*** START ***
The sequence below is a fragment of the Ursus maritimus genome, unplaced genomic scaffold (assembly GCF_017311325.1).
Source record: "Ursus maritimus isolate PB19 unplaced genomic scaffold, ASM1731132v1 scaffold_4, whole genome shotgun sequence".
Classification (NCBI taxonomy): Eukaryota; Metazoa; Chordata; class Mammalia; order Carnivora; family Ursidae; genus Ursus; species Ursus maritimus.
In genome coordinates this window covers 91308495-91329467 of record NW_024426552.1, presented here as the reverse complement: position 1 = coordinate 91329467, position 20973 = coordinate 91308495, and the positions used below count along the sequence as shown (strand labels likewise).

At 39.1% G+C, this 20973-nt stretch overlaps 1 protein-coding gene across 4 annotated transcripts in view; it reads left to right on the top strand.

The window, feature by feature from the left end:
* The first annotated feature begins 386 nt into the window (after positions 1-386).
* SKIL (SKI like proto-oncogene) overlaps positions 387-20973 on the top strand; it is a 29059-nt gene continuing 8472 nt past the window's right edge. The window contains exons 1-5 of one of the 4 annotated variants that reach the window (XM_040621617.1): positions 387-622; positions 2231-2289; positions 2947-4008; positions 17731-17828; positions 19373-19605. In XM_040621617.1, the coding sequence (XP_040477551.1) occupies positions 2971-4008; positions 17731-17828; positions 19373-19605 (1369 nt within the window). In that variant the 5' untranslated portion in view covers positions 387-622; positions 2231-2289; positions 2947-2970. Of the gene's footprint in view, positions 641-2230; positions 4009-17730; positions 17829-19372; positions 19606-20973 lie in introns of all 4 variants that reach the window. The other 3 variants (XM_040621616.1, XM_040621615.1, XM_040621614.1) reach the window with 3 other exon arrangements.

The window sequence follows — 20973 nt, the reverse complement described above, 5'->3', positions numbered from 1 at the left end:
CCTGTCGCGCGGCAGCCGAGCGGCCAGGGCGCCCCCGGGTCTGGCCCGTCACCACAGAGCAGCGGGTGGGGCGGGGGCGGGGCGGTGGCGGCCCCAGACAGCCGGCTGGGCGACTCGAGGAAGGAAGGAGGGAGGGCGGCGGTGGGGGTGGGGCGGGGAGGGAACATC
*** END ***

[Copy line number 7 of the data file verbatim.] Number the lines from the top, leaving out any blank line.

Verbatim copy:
* The first annotated feature begins 386 nt into the window (after positions 1-386).